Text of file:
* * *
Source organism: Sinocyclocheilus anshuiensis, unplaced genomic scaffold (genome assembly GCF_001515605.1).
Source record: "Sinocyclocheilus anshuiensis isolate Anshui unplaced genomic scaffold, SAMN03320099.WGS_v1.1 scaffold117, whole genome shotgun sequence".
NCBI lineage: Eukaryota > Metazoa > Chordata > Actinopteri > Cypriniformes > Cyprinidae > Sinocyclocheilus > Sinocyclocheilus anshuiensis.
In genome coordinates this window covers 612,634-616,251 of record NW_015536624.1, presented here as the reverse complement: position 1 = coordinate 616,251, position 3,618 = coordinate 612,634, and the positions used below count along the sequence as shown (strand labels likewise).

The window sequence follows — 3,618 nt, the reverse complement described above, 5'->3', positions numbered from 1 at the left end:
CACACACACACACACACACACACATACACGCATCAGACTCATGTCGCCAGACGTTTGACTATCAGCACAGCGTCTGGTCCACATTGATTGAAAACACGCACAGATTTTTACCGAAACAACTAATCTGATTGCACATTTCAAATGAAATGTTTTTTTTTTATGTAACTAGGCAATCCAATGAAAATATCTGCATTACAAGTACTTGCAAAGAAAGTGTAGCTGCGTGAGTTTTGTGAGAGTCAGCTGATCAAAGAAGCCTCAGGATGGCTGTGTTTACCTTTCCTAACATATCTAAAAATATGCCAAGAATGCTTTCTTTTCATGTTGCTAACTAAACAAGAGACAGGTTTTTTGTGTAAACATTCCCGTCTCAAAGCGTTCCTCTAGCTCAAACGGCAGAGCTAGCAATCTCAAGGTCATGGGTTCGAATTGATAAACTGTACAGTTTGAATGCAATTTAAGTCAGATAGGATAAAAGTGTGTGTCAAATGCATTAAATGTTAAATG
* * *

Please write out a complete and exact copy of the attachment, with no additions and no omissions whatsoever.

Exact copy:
Source organism: Sinocyclocheilus anshuiensis, unplaced genomic scaffold (genome assembly GCF_001515605.1).
Source record: "Sinocyclocheilus anshuiensis isolate Anshui unplaced genomic scaffold, SAMN03320099.WGS_v1.1 scaffold117, whole genome shotgun sequence".
NCBI lineage: Eukaryota > Metazoa > Chordata > Actinopteri > Cypriniformes > Cyprinidae > Sinocyclocheilus > Sinocyclocheilus anshuiensis.
In genome coordinates this window covers 612,634-616,251 of record NW_015536624.1, presented here as the reverse complement: position 1 = coordinate 616,251, position 3,618 = coordinate 612,634, and the positions used below count along the sequence as shown (strand labels likewise).

The window sequence follows — 3,618 nt, the reverse complement described above, 5'->3', positions numbered from 1 at the left end:
CACACACACACACACACACACACATACACGCATCAGACTCATGTCGCCAGACGTTTGACTATCAGCACAGCGTCTGGTCCACATTGATTGAAAACACGCACAGATTTTTACCGAAACAACTAATCTGATTGCACATTTCAAATGAAATGTTTTTTTTTTATGTAACTAGGCAATCCAATGAAAATATCTGCATTACAAGTACTTGCAAAGAAAGTGTAGCTGCGTGAGTTTTGTGAGAGTCAGCTGATCAAAGAAGCCTCAGGATGGCTGTGTTTACCTTTCCTAACATATCTAAAAATATGCCAAGAATGCTTTCTTTTCATGTTGCTAACTAAACAAGAGACAGGTTTTTTGTGTAAACATTCCCGTCTCAAAGCGTTCCTCTAGCTCAAACGGCAGAGCTAGCAATCTCAAGGTCATGGGTTCGAATTGATAAACTGTACAGTTTGAATGCAATTTAAGTCAGATAGGATAAAAGTGTGTGTCAAATGCATTAAATGTTAAATG